As It Happens

Ukrainian rock star performs for refugees, soldiers and wounded children

One of Ukraine’s biggest rock stars has been criss-crossing the war-torn country performing for soldiers, refugees, injured children and people whose cities are under siege.

Okean Elzy frontman Svyatoslav Vakarchuk says his solo performances are an act of resistance

Ukrainian rock singer and activist Svyatoslav Vakarchuk performs at a keyboard for people on the streets of a Ukrainian city. (Submitted by Svyatoslav Vakarchuk)

Story Transcript

One of Ukraine's biggest rock stars has been criss-crossing the war-torn country performing for soldiers, refugees, injured children and people whose cities are under siege.

Svyatoslav Vakarchuk, 46, is the frontman of the Ukrainian rock band Okean Elzy, which was supposed to be touring the world this spring, playing to packed stadiums. Instead, the musician and former Ukrainian MP is performing solo in hospitals, refugee-packed railway stations, and underground platforms where Ukrainians shelter from Russian bombs.

"It's not fighting with a gun, and maybe not military resistance, but this resistance and this support is, I think, very important," Vakarchuk told As It Happens guest host Gillian Findlay.

"The biggest message is that we are united, we are the whole nation, we stand for our freedom and our future and the future of our children, and we are very strong and it will be impossible for Russia to win, and we shall overcome."

Visiting cities transformed by war

As Ukraine entered its 33rd day of war on Monday, Ukrainian forces claimed to have retaken Irpin, a suburb of the capital Kyiv. Meanwhile, negotiators began assembling for a round of in-person talks in Turkey on Tuesday aimed at stopping the fighting.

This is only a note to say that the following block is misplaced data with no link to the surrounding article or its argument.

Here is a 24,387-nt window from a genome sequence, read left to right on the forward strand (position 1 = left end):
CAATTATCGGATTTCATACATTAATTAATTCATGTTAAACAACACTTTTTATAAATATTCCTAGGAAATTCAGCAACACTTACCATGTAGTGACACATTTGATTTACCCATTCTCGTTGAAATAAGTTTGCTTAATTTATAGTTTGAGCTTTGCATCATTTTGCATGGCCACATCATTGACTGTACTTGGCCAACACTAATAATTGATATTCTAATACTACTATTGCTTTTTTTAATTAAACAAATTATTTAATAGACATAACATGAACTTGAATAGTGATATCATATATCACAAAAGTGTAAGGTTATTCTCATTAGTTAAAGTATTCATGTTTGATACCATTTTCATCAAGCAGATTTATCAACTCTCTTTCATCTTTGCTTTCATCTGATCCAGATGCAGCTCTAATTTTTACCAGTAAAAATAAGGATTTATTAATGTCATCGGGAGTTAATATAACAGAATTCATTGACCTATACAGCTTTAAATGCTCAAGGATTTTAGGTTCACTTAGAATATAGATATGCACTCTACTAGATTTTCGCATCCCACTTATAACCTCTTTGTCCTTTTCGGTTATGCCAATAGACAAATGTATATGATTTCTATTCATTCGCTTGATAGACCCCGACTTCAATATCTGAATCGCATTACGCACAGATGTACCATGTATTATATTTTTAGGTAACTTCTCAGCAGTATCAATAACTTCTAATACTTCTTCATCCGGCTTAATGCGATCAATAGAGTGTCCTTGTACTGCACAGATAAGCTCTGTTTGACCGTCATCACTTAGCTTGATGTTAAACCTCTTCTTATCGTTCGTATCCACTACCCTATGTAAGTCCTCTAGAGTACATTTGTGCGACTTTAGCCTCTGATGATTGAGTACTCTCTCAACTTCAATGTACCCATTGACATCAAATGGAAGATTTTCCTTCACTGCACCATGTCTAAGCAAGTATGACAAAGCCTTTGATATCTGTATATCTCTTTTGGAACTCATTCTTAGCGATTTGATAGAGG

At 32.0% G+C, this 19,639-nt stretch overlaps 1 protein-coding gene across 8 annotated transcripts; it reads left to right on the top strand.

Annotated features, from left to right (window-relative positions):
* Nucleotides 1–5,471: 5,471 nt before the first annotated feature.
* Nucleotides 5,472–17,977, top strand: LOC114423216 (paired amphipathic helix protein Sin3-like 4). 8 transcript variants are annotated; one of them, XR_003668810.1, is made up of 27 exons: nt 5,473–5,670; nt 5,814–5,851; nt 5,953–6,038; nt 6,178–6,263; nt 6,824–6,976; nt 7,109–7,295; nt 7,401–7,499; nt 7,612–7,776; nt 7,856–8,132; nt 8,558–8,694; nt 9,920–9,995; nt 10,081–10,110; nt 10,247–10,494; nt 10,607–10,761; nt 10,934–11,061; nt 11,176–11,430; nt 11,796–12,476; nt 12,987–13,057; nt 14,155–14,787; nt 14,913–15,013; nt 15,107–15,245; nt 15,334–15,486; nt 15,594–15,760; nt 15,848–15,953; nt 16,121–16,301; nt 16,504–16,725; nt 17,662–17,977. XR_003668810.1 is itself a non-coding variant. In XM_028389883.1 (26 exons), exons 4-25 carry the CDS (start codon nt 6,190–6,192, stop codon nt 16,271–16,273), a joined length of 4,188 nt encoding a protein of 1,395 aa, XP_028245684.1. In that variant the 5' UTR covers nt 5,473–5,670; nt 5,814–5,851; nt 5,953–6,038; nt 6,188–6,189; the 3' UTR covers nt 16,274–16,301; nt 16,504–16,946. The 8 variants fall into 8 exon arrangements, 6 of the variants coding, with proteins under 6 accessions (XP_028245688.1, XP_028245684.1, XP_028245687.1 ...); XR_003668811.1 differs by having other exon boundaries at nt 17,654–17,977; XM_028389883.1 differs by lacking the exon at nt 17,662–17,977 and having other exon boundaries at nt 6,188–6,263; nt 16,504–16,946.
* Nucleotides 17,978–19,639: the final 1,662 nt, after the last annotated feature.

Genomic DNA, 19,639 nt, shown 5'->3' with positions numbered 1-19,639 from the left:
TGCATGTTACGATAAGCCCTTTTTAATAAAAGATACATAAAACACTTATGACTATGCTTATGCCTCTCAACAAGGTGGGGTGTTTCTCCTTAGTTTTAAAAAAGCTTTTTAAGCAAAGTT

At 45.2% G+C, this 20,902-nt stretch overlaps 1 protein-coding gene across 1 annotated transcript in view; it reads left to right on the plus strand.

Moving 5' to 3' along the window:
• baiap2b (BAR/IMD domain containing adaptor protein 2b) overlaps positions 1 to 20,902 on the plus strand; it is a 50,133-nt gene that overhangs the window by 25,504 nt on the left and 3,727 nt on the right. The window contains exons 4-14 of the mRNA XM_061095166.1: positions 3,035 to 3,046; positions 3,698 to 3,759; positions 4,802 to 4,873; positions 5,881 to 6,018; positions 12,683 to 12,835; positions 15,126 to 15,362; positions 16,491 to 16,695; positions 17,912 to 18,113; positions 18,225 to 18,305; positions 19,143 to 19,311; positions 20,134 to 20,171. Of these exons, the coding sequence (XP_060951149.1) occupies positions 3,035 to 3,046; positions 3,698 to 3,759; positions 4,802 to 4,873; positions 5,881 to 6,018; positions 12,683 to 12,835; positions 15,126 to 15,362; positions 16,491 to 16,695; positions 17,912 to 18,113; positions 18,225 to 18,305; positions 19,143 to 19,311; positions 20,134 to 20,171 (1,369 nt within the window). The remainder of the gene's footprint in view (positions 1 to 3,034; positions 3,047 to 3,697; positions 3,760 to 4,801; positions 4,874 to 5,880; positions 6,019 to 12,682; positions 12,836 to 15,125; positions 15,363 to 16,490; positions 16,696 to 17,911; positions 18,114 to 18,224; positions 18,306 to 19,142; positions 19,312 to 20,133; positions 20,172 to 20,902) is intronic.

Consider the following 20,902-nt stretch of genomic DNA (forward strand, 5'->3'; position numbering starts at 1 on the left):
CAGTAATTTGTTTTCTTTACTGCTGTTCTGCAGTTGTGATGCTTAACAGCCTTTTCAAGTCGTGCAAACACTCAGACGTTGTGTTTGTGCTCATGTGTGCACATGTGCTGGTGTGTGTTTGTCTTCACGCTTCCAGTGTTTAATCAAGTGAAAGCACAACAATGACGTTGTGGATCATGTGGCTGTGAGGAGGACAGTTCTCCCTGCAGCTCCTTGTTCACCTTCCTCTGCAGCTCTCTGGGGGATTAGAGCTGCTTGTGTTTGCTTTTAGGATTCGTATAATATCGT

The United Nations says the war has triggered Europe's worst refugee crisis since the Second World War, with more than four million Ukrainians driven from their homes.

Vakarchuk says his wartime rock tour wasn't planned. Instead, it started when he was invited to visit patients and staff at a hospital in the Ukrainian city of Zaporizhzhia.

"Then I understood how important it was for the personnel, for the injured soldiers, for nurses, for everybody," he said. "So then I expanded it to other cities."

He has since performed at volunteer a centre in Lviv, on the streets of Odesa, and in an underground station in Kharkiv, a city that has faced intense shelling from Russian troops.

"You feel war there," he said of Kharkiv. "Many buildings in the city, including the downtown, have been destroyed or just badly damaged."

Vakarchuk performs in a volunteer centre in Lviv, surrounded by sleeping mats on the floor. (Submitted by Svyatoslav Vakarchuk)

With each performance, he says he speaks out against the Russian invasion and makes speeches to inspire his audience. 

"I think I have some, you know, skills to persuade people," he said. "So I'm trying to use these skills for the benefit of the country now."

For someone who has travelled his country many times over, Vakarchuk says it's painful to see familiar cities transformed into war zones. 

"Part of me sadly mourns," he said. "But the other part of me, as a warrior, is concentrated and calm and ready to fight until we stop this nightmare, and that will rebuild the country. So it's two people who live in one person."

But sometimes, he says, it's all too much — like when he saw children in the Zaporizhzhian hospital, some on the brink of death, others irrevocably maimed.

"I saw these kids and I started crying. I started to cry because I couldn't stop my feeling. So I was trying to be strong. But that was beyond my efforts."

Vakarchuk says he has no plans to leave Ukraine any time soon. He has work to do, he says, and he has enlisted in the army to join the fight against Russian troops.

"I need to be here," he said.

Written by Sheena Goodyear with files from The Associated Press. Interview produced by Chris Harbord.

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